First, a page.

The ‘spending freeze’ has gotten much press, but honestly, it’s a gimmick. If the prez leaves out Social Security, Medicare, Medicaid and Defense (plus interest on the debt), he is left with less than 20% of the entire budget to ‘freeze.’ This is not serious. Forcing the FBI to hire one less secretary or pushing HHS to use fewer paperclips is pleasant but meaningless budgetarily. For decades presidents have tried to find budget savings in ‘waste, fraud and abuse’ (Reagan’s preferred locution), but to no avail. Clinton closed the budget primarily by keeping the big 1990 tax hike of Bush 1 and then pushing through his own in 1993. He also controlled the government’s size and used pay-as-you-go to force Congress to fund any new spending. W dropped all this and just borrowed while cutting taxes. The only way Obama can get the budget back in line is with a tax increase, unless he will go after the programs he excluded from his spending freeze. Particularly Defense needs to go on a diet.
In fact, Obama suggested a flippantness about the looming fiscal disaster when he deployed the disturbingly casual locution, ‘and while we’re at it, let’s cut this other tax too!’ Sure! Why not just chop all sorts of taxes? Wth difference does it make? When are we going to talk seriously in the US about the need to a tax hike as the only realistic way to balance the budget? One of the biggest idiot lines of the Bush presidency was when he said we could reduce the deficit without raising taxes. If you want to have functioning government, you can’t just keep voting yourself tax cuts and spending expansions. Otherwise you’ll look like California. In fact, in the 15 minutes or so devoted to the budget deficit, the only serious proposal was the restoration of ‘pay-as-you-go.’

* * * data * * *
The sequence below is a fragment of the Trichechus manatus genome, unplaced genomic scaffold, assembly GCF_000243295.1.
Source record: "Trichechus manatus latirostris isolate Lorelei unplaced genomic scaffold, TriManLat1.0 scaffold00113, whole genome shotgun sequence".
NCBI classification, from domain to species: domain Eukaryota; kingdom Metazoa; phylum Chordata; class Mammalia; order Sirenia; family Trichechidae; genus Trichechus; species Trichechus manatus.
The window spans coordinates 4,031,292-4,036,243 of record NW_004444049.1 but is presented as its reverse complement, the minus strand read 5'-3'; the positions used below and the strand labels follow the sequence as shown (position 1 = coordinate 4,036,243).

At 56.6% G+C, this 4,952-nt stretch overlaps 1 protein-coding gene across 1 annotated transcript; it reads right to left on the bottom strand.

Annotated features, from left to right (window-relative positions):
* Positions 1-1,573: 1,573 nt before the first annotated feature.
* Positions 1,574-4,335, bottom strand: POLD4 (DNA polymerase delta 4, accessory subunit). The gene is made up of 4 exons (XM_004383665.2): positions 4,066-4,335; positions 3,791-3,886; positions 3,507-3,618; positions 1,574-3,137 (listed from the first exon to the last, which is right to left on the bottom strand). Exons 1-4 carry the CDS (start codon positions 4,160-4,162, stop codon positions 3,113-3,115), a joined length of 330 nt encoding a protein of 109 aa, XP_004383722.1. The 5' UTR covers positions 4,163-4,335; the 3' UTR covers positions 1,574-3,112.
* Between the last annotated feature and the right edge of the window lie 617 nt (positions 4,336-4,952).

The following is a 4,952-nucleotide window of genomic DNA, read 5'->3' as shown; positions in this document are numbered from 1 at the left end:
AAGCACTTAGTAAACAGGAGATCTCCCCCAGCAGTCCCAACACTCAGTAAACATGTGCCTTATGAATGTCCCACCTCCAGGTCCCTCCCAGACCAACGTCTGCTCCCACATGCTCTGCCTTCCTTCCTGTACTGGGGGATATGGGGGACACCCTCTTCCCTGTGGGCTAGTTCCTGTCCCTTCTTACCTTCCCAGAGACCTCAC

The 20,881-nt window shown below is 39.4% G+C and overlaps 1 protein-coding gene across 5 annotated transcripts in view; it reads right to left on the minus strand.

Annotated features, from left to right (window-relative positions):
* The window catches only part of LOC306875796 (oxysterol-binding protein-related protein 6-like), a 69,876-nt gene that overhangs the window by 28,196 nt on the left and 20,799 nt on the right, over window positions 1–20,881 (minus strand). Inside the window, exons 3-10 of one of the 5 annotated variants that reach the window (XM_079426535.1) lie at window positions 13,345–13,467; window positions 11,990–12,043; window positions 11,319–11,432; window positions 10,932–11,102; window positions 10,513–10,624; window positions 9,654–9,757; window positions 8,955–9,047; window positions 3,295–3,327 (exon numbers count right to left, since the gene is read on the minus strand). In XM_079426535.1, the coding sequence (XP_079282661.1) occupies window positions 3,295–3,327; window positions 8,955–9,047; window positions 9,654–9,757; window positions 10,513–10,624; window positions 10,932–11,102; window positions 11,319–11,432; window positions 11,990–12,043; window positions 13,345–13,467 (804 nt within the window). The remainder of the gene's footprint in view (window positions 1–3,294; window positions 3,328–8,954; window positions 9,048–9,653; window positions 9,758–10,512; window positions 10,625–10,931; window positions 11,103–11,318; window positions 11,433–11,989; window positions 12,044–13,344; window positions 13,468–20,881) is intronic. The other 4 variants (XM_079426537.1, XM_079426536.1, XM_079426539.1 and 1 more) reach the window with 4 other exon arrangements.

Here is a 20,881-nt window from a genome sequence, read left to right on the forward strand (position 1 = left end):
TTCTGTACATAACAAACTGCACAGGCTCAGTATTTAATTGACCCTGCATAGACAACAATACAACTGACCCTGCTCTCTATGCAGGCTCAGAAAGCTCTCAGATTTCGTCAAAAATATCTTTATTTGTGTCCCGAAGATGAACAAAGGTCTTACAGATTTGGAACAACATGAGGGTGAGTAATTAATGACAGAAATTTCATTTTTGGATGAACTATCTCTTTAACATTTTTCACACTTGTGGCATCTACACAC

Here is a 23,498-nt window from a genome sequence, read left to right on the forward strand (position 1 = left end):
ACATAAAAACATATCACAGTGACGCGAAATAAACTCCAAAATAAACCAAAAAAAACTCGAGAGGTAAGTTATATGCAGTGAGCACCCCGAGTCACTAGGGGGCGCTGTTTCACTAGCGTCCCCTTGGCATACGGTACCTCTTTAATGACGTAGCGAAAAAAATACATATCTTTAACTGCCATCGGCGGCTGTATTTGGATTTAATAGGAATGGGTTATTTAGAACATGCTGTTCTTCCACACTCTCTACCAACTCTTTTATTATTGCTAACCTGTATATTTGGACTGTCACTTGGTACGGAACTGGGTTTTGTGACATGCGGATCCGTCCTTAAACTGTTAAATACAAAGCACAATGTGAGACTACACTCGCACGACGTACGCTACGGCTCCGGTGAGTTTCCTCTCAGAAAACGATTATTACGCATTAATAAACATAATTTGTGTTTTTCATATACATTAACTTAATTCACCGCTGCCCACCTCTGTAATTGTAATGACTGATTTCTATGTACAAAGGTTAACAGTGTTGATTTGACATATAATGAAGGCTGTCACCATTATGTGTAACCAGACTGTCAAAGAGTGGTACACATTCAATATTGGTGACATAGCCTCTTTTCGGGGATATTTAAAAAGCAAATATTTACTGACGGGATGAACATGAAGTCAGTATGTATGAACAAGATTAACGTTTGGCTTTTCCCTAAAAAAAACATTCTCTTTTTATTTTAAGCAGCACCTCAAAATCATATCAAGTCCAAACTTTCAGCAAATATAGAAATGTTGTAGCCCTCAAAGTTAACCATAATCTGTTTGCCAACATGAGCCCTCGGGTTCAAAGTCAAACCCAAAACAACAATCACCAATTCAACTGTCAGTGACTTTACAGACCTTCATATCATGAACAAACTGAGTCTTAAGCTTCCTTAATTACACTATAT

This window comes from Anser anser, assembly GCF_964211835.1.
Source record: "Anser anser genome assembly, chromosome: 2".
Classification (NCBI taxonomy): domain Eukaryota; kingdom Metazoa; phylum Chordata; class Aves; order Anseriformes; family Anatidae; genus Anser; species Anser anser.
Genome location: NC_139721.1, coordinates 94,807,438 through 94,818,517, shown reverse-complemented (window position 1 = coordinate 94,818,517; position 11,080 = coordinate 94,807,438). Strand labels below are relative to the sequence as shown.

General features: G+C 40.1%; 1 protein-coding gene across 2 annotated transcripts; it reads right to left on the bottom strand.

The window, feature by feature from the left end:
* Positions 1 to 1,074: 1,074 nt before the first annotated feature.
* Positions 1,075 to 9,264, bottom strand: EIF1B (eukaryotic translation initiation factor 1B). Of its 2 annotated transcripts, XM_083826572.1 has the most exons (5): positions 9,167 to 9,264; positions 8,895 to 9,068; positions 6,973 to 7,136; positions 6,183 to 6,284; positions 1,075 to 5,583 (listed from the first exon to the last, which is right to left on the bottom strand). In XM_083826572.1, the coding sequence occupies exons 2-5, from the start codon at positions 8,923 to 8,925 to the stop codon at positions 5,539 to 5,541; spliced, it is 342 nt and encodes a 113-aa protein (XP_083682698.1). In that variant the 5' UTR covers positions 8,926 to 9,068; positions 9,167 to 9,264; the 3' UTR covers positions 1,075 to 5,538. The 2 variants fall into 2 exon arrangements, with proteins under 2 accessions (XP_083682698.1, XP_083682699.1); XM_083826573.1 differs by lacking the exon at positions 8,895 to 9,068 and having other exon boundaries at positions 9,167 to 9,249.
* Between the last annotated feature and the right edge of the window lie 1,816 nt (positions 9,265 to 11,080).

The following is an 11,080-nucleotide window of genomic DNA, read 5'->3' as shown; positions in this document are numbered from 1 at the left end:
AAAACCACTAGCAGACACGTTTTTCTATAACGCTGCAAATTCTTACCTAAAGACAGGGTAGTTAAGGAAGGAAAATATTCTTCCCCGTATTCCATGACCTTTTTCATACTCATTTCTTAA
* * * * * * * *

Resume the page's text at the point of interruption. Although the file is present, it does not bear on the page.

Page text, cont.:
4. Foreign policy’s a throw-away.
For all the folks who claim the US is an empire, we sure are an introverted one judging by this talk. Foreign policy got less than 10 minutes, despite the ongoing GWoT that is in fact in increasing under Obama. About the only thing useful was the oblique hint that Obama will push for more trade (cleverly repackaged for the speech as ‘more exports’) with Korea and Latin America. But even this too has obvious problems, as just about everyone today is trying to export more as a route out of the crisis. If Obama thinks that he can pull the US into a current account surplus, he’s dreaming. Most of America’s big trading partners (Germany, Japan, India, Korea, China, Taiwan) run a surplus on the back on the voracious American consumer. Understandably, Obama now wants them to return the favor (his ‘National Export Initiative’), but if he thinks mercantilists in the Asia are going to suddenly import more, forget it. If there is one thing I’ve learned living in Asia, it’s that governments out here are like the Spanish Habsburgs on trade. They’d rather brutally punish their own citizens through higher and higher trade barriers than tolerate any serious trade deficits with the US. Is this unfair to Americans? Absolutely. But it is also how they play the game here, so forget some export promoted US recovery with Asians buying our stuff.
Beyond this, Obama gave us nothing new on the Middle East or NK – just more ‘I’m tough’ schtick to keep the right-wing blogosphere from exploding.